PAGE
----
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Editorial: Josh Hawley and the Show-Me Seditionists Failed Us



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Protesters call for Josh Hawley's resignation during a demonstration on Jan. 9 in St. Louis. - DOYLE MURPHY
  • Protesters call for Josh Hawley's resignation during a demonstration on Jan. 9 in St. Louis.

On Saturday in St. Louis, there was another rally. Hundreds of people filled North Broadway in front of the Old Courthouse to call for Josh Hawley's resignation.

"Resign, Hawley!" they chanted from far out of earshot of their senator's new home in Virginia. "Resign, Hawley. You don't even live here!"

They too were angry and frightened about the future of our country. They too are constituents of our elected officials, but Hawley is not listening to them. Eric Schmitt is not going to issue a mea culpa for supporting baseless claims. Jay Ashcroft is not going to admit it was wrong to hamstring access to voting during a deadly pandemic. Jason Smith isn't going to exchange "Stop the Steal" for "Black Lives Matter." And Justin Hill is not going to put everything on hold to travel here to protect the "integrity of our elections."

The politicians who gave credence to the lies that launched a violent mob through the shattered windows of our nation's Capitol like to retreat into "the customer's always right'' shield for their worst behavior. They like to say they are just carrying out the will of their constituents when they demand investigations they know are baseless. They are only asking questions posed by the people of their districts.

If their constituents believe a batshit conspiracy they learned about in Hour Three of a YouTube binge, who are these humble servants to intervene, right?

Hawley retreated into this familiar safehold on the night of January 6 when he and his colleagues returned to the Senate floor. All through the building, the scattered papers of trashed offices, the bootprints of murderous white supremacists and the blood of the dead served as fresh reminders of what rhetoric without principle had wrought. There was literal human feces on the walls of the Capitol left by people who cheered Hawley's raised fist that morning.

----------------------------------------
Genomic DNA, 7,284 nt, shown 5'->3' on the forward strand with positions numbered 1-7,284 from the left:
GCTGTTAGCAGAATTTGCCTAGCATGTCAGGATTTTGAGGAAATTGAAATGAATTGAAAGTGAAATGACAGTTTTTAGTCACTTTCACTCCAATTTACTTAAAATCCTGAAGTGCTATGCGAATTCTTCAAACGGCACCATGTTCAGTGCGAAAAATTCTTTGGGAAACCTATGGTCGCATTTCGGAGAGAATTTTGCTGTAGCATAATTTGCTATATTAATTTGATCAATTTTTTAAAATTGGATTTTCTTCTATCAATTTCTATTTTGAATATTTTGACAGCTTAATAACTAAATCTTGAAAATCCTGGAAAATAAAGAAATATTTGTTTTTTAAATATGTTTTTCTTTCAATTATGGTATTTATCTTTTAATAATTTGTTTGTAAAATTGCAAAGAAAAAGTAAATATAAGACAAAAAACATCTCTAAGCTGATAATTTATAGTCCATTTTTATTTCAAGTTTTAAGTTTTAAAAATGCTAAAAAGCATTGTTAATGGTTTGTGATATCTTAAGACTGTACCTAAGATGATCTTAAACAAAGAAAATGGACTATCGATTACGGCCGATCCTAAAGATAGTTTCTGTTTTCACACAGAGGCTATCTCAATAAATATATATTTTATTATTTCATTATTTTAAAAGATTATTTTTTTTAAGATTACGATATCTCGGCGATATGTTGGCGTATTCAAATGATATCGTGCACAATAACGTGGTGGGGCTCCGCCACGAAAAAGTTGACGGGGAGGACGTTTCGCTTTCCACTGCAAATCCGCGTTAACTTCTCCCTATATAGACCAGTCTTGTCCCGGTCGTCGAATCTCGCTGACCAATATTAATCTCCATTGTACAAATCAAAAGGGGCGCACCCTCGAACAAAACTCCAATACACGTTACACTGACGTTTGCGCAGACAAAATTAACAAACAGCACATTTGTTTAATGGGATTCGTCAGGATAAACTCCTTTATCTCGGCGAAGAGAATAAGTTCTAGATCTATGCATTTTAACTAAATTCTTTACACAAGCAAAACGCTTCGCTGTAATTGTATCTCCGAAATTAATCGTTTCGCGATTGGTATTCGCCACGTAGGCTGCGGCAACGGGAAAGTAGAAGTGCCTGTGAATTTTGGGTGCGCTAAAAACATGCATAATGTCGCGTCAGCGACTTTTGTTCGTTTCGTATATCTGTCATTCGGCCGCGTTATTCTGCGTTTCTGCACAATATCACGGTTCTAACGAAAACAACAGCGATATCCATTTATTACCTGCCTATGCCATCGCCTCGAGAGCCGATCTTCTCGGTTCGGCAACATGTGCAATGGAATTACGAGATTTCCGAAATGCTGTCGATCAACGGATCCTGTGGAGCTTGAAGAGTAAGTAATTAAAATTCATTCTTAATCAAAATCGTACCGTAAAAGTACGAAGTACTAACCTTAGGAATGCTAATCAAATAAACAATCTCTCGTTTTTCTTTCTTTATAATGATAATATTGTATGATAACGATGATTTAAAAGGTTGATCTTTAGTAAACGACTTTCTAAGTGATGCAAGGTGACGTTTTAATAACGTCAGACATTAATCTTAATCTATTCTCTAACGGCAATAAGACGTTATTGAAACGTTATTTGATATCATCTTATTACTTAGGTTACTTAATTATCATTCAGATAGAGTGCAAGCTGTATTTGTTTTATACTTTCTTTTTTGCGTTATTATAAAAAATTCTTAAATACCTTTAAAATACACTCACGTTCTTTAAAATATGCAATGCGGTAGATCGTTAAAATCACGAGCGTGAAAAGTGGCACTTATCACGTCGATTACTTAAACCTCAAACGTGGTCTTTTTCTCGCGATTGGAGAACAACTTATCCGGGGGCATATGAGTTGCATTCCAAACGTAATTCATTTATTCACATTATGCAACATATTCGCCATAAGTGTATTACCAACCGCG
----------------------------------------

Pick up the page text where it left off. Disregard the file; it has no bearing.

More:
"For those who have concerns about the integrity of our elections, those who have concerns about what happened in November, this is the appropriate means, this is the lawful place where those objections and concerns should be heard," Hawley said, pretending to claim the moral high ground.

Behind him, ruining the visuals of Hawley's moment in front of the camera, sat an exasperated Sen. Mitt Romney, glaring at the back of Missouri's junior senator's head.

Romney is the kind of guy who has found himself on the outside of Trump's Republican Party. As Hawley's star has risen in the emerging galaxy of fanaticism, Romney's has cratered for the sin of occasionally opposing the president. That night, when it was his turn in front of the microphone, he explained to the country what politicians such as Hawley are too cowardly, too "ambitious" to admit.

"For any who remain insistent on an audit in order to satisfy the many people who believe that the election was stolen, I'd offer this perspective: No congressional audit is ever going to convince these voters, particularly when the president will continue to say the election was stolen," Romney said, his voice rising toward his point. "The best way we can show respect for the voters who are upset is by telling them the truth."

Hawley will not do that. So he should listen when his constituents take it upon themselves to tell him the truth. He should listen when they say they don't want his brand of politics anymore. Or maybe he should just read it. They left him a note, painted in giant yellow letters there in front of the Old Courthouse. It read: "RESIGN HAWLEY."

Doyle Murphy is the editor in chief of the Riverfront Times.

Resign, Hawley. - PROVIDED
  • Resign, Hawley.


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